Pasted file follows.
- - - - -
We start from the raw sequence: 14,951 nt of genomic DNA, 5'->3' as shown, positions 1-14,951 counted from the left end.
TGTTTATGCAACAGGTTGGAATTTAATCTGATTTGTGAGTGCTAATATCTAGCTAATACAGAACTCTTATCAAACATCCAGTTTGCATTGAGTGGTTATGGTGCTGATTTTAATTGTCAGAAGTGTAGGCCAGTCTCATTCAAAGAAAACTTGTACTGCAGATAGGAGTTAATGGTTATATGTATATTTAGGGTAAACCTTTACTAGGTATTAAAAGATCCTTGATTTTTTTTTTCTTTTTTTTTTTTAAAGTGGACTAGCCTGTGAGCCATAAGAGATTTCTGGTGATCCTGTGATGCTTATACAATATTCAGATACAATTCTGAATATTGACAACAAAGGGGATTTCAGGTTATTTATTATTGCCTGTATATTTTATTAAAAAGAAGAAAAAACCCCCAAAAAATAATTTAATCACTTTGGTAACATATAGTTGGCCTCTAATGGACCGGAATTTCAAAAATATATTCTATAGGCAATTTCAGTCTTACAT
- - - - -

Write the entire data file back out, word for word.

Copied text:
We start from the raw sequence: 14,951 nt of genomic DNA, 5'->3' as shown, positions 1-14,951 counted from the left end.
TGTTTATGCAACAGGTTGGAATTTAATCTGATTTGTGAGTGCTAATATCTAGCTAATACAGAACTCTTATCAAACATCCAGTTTGCATTGAGTGGTTATGGTGCTGATTTTAATTGTCAGAAGTGTAGGCCAGTCTCATTCAAAGAAAACTTGTACTGCAGATAGGAGTTAATGGTTATATGTATATTTAGGGTAAACCTTTACTAGGTATTAAAAGATCCTTGATTTTTTTTTTCTTTTTTTTTTTTAAAGTGGACTAGCCTGTGAGCCATAAGAGATTTCTGGTGATCCTGTGATGCTTATACAATATTCAGATACAATTCTGAATATTGACAACAAAGGGGATTTCAGGTTATTTATTATTGCCTGTATATTTTATTAAAAAGAAGAAAAAACCCCCAAAAAATAATTTAATCACTTTGGTAACATATAGTTGGCCTCTAATGGACCGGAATTTCAAAAATATATTCTATAGGCAATTTCAGTCTTACAT